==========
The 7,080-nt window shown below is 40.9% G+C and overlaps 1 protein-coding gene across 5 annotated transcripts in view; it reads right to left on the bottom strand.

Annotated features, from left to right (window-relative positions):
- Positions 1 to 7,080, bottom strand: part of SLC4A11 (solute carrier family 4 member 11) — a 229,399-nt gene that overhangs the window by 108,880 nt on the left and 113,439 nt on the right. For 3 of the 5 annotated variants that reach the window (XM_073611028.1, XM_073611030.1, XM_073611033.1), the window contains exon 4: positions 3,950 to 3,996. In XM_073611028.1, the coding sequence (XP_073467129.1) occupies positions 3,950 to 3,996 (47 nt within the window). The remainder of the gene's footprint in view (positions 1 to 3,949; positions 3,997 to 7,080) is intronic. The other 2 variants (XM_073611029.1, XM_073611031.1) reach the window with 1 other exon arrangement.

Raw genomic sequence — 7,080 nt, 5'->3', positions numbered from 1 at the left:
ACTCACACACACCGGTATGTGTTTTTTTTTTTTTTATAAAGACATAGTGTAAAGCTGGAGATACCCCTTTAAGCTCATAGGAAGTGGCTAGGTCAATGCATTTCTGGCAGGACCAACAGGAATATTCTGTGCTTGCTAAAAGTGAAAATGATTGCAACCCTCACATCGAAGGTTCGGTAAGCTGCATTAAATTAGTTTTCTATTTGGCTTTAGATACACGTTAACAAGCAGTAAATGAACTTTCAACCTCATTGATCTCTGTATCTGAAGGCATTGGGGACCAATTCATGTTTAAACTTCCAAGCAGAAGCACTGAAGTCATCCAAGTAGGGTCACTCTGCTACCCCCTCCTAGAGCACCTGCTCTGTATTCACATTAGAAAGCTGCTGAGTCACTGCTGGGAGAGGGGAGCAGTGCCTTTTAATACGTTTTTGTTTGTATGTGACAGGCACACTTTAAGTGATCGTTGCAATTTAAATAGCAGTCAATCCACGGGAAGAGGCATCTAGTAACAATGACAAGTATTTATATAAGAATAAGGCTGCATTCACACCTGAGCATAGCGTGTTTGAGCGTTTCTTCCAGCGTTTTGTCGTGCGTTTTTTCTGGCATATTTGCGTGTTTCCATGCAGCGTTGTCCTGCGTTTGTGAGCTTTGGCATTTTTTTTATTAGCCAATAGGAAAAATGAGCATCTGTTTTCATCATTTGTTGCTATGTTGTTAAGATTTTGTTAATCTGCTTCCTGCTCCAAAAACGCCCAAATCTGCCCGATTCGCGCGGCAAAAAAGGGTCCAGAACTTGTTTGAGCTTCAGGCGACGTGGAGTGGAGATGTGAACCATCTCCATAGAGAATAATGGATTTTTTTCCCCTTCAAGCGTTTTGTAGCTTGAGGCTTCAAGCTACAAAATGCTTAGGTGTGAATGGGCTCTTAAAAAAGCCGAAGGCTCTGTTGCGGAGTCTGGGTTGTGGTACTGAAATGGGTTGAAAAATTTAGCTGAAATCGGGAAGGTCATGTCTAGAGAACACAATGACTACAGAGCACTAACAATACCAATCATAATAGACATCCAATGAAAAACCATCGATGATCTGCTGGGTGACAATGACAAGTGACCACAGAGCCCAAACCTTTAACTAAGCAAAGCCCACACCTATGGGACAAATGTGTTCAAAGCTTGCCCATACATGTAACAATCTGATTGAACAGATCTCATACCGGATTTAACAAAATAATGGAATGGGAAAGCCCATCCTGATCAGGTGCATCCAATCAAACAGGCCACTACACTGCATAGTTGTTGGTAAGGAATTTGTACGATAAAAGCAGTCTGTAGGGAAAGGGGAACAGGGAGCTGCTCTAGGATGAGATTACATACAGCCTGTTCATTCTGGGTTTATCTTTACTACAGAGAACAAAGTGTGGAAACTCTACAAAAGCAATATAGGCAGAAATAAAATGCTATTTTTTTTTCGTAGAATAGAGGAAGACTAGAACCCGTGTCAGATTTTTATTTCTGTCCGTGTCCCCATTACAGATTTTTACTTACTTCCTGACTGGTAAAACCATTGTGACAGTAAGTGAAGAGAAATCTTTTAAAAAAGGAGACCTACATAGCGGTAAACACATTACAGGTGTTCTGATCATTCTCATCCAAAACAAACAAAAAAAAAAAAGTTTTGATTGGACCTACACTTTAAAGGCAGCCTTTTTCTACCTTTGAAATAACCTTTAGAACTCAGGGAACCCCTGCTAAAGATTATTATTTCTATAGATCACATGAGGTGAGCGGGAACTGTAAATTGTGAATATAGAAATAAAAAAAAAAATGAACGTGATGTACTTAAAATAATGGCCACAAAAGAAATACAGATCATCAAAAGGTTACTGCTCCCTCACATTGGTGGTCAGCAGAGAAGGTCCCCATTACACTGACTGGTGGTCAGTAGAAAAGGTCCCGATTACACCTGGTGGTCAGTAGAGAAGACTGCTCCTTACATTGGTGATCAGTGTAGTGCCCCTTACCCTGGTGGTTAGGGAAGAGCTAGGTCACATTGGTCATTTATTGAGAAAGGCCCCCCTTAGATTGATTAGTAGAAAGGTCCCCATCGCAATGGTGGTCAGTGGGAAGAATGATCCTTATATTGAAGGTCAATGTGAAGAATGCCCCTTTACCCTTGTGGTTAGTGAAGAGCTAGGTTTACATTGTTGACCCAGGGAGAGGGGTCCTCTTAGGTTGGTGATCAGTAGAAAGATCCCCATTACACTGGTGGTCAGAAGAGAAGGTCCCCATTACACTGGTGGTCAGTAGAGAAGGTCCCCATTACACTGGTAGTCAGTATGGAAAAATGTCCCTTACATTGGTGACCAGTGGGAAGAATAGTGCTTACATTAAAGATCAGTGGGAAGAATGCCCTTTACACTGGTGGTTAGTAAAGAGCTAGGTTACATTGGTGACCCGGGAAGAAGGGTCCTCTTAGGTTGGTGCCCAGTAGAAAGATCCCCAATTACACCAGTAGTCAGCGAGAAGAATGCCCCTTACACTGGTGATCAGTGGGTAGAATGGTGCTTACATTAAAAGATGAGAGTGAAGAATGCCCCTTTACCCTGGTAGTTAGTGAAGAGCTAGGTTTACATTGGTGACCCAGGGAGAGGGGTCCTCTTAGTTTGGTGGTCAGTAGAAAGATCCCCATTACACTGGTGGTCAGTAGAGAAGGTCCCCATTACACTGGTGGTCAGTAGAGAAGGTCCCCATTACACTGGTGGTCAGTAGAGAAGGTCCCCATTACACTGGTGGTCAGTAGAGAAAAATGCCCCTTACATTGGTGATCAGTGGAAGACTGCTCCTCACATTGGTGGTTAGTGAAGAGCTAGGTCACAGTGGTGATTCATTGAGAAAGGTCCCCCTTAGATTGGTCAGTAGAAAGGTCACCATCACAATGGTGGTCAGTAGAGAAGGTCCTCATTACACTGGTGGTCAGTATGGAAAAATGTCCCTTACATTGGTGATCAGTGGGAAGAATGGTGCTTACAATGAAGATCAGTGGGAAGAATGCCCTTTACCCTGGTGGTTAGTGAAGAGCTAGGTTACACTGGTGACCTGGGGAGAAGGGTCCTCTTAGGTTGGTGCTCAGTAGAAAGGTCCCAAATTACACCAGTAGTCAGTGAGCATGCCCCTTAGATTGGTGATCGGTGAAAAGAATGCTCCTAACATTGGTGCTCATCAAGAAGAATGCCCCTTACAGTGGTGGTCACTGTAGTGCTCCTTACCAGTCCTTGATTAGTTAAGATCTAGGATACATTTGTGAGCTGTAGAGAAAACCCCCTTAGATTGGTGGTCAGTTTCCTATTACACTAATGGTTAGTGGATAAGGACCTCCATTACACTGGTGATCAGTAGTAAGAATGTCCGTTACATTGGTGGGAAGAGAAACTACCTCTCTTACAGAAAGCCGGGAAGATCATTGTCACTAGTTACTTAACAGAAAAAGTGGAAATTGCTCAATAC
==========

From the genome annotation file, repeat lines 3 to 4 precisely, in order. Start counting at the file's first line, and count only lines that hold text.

- Positions 1 to 7,080, bottom strand: part of SLC4A11 (solute carrier family 4 member 11) — a 229,399-nt gene that overhangs the window by 108,880 nt on the left and 113,439 nt on the right. For 3 of the 5 annotated variants that reach the window (XM_073611028.1, XM_073611030.1, XM_073611033.1), the window contains exon 4: positions 3,950 to 3,996. In XM_073611028.1, the coding sequence (XP_073467129.1) occupies positions 3,950 to 3,996 (47 nt within the window). The remainder of the gene's footprint in view (positions 1 to 3,949; positions 3,997 to 7,080) is intronic. The other 2 variants (XM_073611029.1, XM_073611031.1) reach the window with 1 other exon arrangement.

Raw genomic sequence — 7,080 nt, 5'->3', positions numbered from 1 at the left: